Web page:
Next we are setting an event listener to the click action of the login button. When user wants to log in and clicks the button handleSpotifyConnect function is invoked, lets jump straight to the function’s code. The first thing we do in the function is declaring some constants that we need in order to create the connect window’s URL . Notice that you should replace SPOTIFY_CLIENT_ID =YOUR_CLIENT_ID with your own id that you got from the Spotify Developer Console, and the redirect URL should be the same as we entered to the Spotify Developers Console earlier, as for response type, leave it ‘token’, it tells Spotify that in the response to our request they should pass the token to our callback.

Next thing is the assembling of the URL, nothing special here, we just concatenating the constants we declared earlier. Then we are opening a window with the URL we just created (notice that we are assigning the window to the w variable, this is very important so we have the window reference on our side, this is how we handle messaging between windows) and finally we set the event listener to message we have to get back from the window, this message will pass the token that Spotify gave us back to the callback URL (we are going to see the code for the callback URL handler in a moment).

We take the token string and invoke inner function called callback which is doing 2 things, first set the token to the local storage so when user next time refreshes the page we can pull it from there and we won’t have to re-authenticate him every single time page refreshed, and second we invoke the function handleSpotifyConnect we talked about earlier. This function makes a call to the Spotify api, with the token which ensures that the user is authenticated and we have permission to get his data, and we get back users data, we hide the login form and show the user’s username (could be any data we have permission to grab, not only the username) and logout button.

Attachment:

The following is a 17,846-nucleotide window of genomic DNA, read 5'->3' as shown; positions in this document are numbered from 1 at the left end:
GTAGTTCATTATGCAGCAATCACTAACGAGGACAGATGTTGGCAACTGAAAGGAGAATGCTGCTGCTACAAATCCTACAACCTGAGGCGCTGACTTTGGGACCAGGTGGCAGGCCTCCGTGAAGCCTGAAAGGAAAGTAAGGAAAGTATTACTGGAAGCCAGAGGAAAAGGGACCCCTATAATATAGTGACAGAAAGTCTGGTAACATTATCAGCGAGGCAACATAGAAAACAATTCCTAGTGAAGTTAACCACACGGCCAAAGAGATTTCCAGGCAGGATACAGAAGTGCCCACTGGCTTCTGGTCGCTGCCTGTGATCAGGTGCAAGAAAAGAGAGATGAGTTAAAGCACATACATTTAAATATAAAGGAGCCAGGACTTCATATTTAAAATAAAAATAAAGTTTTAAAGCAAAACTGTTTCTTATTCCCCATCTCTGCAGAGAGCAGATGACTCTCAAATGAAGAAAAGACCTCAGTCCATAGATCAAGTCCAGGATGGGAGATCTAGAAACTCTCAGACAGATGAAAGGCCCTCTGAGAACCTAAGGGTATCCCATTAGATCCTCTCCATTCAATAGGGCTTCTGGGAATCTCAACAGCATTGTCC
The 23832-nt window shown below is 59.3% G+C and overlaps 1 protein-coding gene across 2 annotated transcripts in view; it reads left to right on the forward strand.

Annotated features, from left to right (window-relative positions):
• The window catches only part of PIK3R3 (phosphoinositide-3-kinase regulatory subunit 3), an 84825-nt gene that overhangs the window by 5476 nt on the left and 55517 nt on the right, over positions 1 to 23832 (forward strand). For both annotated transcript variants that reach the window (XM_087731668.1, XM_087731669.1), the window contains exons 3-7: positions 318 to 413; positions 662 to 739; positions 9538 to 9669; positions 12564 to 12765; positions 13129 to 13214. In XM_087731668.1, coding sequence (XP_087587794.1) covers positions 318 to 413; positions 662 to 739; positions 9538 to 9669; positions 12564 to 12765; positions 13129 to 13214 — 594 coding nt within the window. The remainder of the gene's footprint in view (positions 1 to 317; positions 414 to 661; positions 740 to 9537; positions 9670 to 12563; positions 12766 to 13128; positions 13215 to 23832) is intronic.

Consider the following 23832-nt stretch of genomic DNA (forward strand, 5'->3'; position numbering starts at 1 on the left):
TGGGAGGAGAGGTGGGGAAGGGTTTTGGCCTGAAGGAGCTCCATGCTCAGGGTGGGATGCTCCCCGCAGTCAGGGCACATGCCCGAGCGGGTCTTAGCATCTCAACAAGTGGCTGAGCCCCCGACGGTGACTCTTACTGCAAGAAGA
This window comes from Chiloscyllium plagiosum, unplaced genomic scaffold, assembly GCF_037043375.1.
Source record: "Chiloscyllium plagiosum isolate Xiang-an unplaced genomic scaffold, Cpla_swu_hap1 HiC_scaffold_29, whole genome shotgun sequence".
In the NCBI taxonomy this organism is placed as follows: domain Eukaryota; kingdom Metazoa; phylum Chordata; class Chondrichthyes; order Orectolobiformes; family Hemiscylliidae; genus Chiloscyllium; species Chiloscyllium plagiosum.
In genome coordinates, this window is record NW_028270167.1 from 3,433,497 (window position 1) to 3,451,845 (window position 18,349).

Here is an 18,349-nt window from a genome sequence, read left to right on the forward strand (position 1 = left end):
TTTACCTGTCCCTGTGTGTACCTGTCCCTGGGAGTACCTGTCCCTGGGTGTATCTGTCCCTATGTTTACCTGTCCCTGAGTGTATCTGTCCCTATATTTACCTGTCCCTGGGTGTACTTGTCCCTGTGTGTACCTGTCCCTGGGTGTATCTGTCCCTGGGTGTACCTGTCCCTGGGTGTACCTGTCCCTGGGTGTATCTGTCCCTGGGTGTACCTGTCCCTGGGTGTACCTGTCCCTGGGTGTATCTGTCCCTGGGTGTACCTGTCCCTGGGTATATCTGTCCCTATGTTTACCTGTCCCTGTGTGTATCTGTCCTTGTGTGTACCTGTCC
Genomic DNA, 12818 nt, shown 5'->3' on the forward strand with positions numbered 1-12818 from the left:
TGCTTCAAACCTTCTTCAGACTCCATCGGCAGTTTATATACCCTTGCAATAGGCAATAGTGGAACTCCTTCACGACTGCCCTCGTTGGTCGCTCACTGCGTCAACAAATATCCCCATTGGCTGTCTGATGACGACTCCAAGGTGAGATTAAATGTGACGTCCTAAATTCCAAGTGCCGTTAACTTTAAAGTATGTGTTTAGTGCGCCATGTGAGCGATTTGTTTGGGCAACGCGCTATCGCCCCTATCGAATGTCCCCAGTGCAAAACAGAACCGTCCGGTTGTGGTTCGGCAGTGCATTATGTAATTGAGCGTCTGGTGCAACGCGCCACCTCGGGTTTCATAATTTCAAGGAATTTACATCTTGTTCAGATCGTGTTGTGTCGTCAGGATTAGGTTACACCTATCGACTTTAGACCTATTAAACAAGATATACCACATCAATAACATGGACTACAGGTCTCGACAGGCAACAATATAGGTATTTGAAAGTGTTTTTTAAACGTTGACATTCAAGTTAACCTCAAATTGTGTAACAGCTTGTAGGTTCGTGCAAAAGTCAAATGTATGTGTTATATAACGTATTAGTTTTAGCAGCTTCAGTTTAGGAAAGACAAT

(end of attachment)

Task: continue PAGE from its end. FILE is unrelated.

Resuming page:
The logout button does 3 simple things, first removes the token from local storage, second removes user data from screen, third show again the login form (button) so the user can re-login.


In this file the only important thing is the include of the callback_spotify.js file we will talk about in a moment, other than that it only shows “loading…” string you can replace with a fancy loader or something.


So here we are first declaring the host url string that we are sending message to, and declaring the hash empty object in which we are going to hold the token key we receive from Spotify. Next there’s a function that take the windows location string after the hash sign and assigns it to the hash object, so lets say the locations string is “http://localhost:3001/spotify_callback.html#token=BLAH” we get and object looks like hash = { token: “BLAH” }. Then we check if the access_token exists in this object and if true we are posting it as a message to the window of the login form index.html and close the current window. You can read about the window messaging here, very very useful and good to know thing there, especially the security concerns.

That’s it, we are now logged in and very very happy 🙂